From a headline point of view the right things are being said at Cop 27. Biden has made big headline statements on reduction of methane; the US will enforce disclosure of climate impact on imports; the US and China will restart climate talks.
The UK, after dithering over the political significance of Cop27, finally sent Rishi Sunak to make some headline grabbing statements over the importance of battling climate change. However unfortunately there is often relatively little substance to what the politicians say.
We all know strategy is nothing without implementation. They key thing here is how quickly we can roll out climate solutions. In the west this means the implementation of regulation and the rapid adoption of technology and systems, in China it means the vision of Xi and how quickly he wants to dial back on emissions.
What is missing from Cop27 is the kind of legislative details that will inspire other countries to act. As for the UK we were woefully short on new ideas. The French unveiled some innovative regulation around solar provision in car parks to coincide with Cop27 (all sizeable car parks will now have to be used for the installation of solar – potentially 11 gigawatts of energy) and whilst a solitary tactic, these are the kind of tangible plans we need to be hearing at Cop27. Likewise, Indonesia, the 5th highest green gas emitter, is to receive $20bn from an international consortium to shut down coal power completely.
In terms of rainforest preservation, Lula is making all the right moves, and Brazil, Indonesia and the Congo have signed a strategic alliance to co-ordinate rainforest preservation. Brazil has made a headline promise of no more deforestation going forward and likely the country will emerge as a real leader in the climate change space in the coming years.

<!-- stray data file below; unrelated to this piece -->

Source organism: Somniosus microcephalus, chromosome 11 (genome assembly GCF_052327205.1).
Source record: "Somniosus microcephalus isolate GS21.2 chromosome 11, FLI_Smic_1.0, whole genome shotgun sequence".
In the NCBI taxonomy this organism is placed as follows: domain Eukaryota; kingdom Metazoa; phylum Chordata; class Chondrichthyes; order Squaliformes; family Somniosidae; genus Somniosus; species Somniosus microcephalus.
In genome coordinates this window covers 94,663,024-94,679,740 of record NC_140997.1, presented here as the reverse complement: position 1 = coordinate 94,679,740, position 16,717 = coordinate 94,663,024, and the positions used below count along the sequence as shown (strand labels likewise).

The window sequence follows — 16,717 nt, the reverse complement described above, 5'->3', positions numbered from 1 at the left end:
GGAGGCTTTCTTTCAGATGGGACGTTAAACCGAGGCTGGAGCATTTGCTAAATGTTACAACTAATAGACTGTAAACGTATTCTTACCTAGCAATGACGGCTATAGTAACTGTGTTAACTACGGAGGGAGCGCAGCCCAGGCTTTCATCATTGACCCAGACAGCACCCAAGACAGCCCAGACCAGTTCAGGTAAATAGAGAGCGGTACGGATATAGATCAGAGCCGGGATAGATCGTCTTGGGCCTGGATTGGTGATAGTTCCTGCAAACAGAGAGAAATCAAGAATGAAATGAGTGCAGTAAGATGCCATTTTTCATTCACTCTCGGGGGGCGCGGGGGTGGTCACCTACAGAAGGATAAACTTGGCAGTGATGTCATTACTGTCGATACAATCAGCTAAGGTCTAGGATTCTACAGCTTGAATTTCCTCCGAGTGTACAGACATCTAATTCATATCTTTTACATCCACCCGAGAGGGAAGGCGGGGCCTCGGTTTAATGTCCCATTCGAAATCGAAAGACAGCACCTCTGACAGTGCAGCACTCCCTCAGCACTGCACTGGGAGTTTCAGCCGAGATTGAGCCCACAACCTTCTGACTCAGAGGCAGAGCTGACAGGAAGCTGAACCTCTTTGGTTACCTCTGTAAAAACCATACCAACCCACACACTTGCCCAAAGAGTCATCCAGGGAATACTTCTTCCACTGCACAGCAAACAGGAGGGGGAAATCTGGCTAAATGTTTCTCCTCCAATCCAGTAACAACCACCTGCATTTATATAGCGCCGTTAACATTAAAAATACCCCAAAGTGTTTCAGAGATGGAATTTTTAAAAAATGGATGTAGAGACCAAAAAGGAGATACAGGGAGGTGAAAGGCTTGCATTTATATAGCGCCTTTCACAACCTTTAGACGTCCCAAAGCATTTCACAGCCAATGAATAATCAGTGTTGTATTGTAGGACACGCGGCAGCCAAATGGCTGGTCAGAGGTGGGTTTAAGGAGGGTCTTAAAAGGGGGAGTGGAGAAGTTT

So what is the UK role in all of this? Quite simply the UK must be an industrial and technology innovator of the climate emergency. We have already proven we can do this – the UK is world leader in installed offshore wind power generation for example. We also have more start-ups in climate tech than any other country bar the USA. According to the 2022 Tech Nation report the UK is second only to the USA for the number of climate tech start-ups and scale-ups with around 5,200 climate tech companies operating vs the USA at 15,300. Although 2021 was a record year for investment in the UK with $4bn raised, this was against $30bn raised by US companies. The USA dwarfs’ other countries in terms of investment size with 4 x higher levels of investment per company. Positively Germany and France have recorded huge rises in climate tech investing in the last 2 years.
However, the main point here is clear. The UK has the pipeline to be a world leader in climate tech, but it does not have the levels of investment yet. Climate solutions are about investment, about rapid roll out and about regulation. In the UK we have much more to do and the government needs to be faster and more specific on its policies for deployment of climate solutions, acceleration of uptake and indeed its export strategy for climate tech.
Bringing things back to Cop27. One of our portfolio businesses, Earthy.org was selected as a winner of the ClimaTech Run at Cop27 to highlight the world’s leading climate tech projects. Earthly enable businesses to invest in nature-based projects via a strong software as a service platform and have a mission to facilitate the removal of 1 billion tonnes of carbon over the next decade. Earthly have international reach, and the ability to go global and have a direct, tangible impact on the climate crisis – they are exactly the type of company that the UK ecosystem needs to be supporting with regulation and investment.